# Exercises 05

## Earley Parsing I

Consider the following grammar:

S'S \$

S → s

S → { S2 }

S → i c S

S → i c S e S

S2S2 S | S

1. Parse the following string: “icicse{ss}\$” using Earley parsing (show the list of sets of items you get until the string is recognized).
2. How many parses did you get?
3. Which part of a programming language grammar would typically look like this? How would the ambiguity be resolved?

## Earley Parsing II

Consider the following grammar:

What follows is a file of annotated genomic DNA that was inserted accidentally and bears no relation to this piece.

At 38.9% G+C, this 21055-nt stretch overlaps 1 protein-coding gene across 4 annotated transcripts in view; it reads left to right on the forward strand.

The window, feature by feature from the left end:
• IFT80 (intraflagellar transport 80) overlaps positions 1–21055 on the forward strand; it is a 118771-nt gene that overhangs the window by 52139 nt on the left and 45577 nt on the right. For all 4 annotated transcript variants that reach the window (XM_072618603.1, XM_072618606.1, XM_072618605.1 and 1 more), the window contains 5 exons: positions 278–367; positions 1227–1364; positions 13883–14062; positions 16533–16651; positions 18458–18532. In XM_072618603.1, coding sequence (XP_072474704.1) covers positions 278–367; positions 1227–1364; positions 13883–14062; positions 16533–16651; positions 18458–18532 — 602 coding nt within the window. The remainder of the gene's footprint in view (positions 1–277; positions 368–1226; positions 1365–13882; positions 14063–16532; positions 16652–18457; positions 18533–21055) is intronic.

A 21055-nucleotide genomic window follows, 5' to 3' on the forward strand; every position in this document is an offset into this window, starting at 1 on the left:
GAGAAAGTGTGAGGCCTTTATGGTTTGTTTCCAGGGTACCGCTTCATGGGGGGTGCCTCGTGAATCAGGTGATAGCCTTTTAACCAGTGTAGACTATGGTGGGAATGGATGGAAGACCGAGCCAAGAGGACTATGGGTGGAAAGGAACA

S'S \$

SS + S

S → x

…and the familiy of strings sum(n)\$, where:

• sum(0) = “x”
• sum(1) = “x+x”
• sum(2) = “x+x+x”
• sum(n) = sum(n-1) “+x”
1. Assume you are applying Earley parsing on these strings. Give an expression of the number of items in each state in terms of . Argue that, except for the last state, this does not depend on which string sum(n)\$ you are parsing.
2. Based on the states you are getting, give an expression in terms of n of the number of parses for each string sum(n)\$.

edit: A good explanation for the second point was given as exercise here (ex 4). The detailed correction is available here (in French, I'm afraid).